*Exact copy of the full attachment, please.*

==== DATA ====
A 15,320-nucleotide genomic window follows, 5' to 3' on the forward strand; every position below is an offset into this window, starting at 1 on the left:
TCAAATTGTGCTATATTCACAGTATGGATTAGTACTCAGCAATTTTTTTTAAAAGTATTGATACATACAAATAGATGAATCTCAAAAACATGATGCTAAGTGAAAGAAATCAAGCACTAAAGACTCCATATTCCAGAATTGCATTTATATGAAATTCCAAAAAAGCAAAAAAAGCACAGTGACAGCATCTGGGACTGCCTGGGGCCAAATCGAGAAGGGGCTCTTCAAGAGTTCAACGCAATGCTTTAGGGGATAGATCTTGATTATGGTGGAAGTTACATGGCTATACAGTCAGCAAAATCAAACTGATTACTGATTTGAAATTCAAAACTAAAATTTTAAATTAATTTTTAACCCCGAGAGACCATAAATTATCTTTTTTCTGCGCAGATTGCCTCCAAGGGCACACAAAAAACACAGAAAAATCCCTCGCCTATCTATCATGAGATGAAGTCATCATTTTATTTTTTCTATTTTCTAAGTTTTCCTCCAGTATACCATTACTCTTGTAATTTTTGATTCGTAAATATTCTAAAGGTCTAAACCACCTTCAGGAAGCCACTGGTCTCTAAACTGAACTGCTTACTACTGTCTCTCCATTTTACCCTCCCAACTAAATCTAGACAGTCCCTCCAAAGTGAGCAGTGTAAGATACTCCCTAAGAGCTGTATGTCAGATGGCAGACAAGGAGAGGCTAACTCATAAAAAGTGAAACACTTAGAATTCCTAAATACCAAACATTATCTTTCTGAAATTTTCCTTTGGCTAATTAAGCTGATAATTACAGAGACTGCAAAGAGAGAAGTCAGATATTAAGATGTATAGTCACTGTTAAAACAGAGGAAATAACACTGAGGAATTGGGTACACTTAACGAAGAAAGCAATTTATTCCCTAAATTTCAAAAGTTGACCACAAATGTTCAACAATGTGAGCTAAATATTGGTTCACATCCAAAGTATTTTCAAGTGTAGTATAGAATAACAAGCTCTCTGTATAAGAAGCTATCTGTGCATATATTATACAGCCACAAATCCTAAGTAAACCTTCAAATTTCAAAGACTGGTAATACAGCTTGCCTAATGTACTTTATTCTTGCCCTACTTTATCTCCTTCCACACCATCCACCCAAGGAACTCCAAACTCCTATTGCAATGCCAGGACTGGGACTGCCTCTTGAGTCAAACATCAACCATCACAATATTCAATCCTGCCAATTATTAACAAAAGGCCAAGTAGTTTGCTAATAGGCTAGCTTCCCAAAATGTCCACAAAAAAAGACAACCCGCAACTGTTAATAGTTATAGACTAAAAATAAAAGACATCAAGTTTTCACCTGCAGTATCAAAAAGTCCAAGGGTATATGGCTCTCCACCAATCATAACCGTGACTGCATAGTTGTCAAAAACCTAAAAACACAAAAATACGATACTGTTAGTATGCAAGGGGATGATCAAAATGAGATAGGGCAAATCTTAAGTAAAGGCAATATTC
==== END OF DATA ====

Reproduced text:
A 15,320-nucleotide genomic window follows, 5' to 3' on the forward strand; every position below is an offset into this window, starting at 1 on the left:
TCAAATTGTGCTATATTCACAGTATGGATTAGTACTCAGCAATTTTTTTTAAAAGTATTGATACATACAAATAGATGAATCTCAAAAACATGATGCTAAGTGAAAGAAATCAAGCACTAAAGACTCCATATTCCAGAATTGCATTTATATGAAATTCCAAAAAAGCAAAAAAAGCACAGTGACAGCATCTGGGACTGCCTGGGGCCAAATCGAGAAGGGGCTCTTCAAGAGTTCAACGCAATGCTTTAGGGGATAGATCTTGATTATGGTGGAAGTTACATGGCTATACAGTCAGCAAAATCAAACTGATTACTGATTTGAAATTCAAAACTAAAATTTTAAATTAATTTTTAACCCCGAGAGACCATAAATTATCTTTTTTCTGCGCAGATTGCCTCCAAGGGCACACAAAAAACACAGAAAAATCCCTCGCCTATCTATCATGAGATGAAGTCATCATTTTATTTTTTCTATTTTCTAAGTTTTCCTCCAGTATACCATTACTCTTGTAATTTTTGATTCGTAAATATTCTAAAGGTCTAAACCACCTTCAGGAAGCCACTGGTCTCTAAACTGAACTGCTTACTACTGTCTCTCCATTTTACCCTCCCAACTAAATCTAGACAGTCCCTCCAAAGTGAGCAGTGTAAGATACTCCCTAAGAGCTGTATGTCAGATGGCAGACAAGGAGAGGCTAACTCATAAAAAGTGAAACACTTAGAATTCCTAAATACCAAACATTATCTTTCTGAAATTTTCCTTTGGCTAATTAAGCTGATAATTACAGAGACTGCAAAGAGAGAAGTCAGATATTAAGATGTATAGTCACTGTTAAAACAGAGGAAATAACACTGAGGAATTGGGTACACTTAACGAAGAAAGCAATTTATTCCCTAAATTTCAAAAGTTGACCACAAATGTTCAACAATGTGAGCTAAATATTGGTTCACATCCAAAGTATTTTCAAGTGTAGTATAGAATAACAAGCTCTCTGTATAAGAAGCTATCTGTGCATATATTATACAGCCACAAATCCTAAGTAAACCTTCAAATTTCAAAGACTGGTAATACAGCTTGCCTAATGTACTTTATTCTTGCCCTACTTTATCTCCTTCCACACCATCCACCCAAGGAACTCCAAACTCCTATTGCAATGCCAGGACTGGGACTGCCTCTTGAGTCAAACATCAACCATCACAATATTCAATCCTGCCAATTATTAACAAAAGGCCAAGTAGTTTGCTAATAGGCTAGCTTCCCAAAATGTCCACAAAAAAAGACAACCCGCAACTGTTAATAGTTATAGACTAAAAATAAAAGACATCAAGTTTTCACCTGCAGTATCAAAAAGTCCAAGGGTATATGGCTCTCCACCAATCATAACCGTGACTGCATAGTTGTCAAAAACCTAAAAACACAAAAATACGATACTGTTAGTATGCAAGGGGATGATCAAAATGAGATAGGGCAAATCTTAAGTAAAGGCAATATTC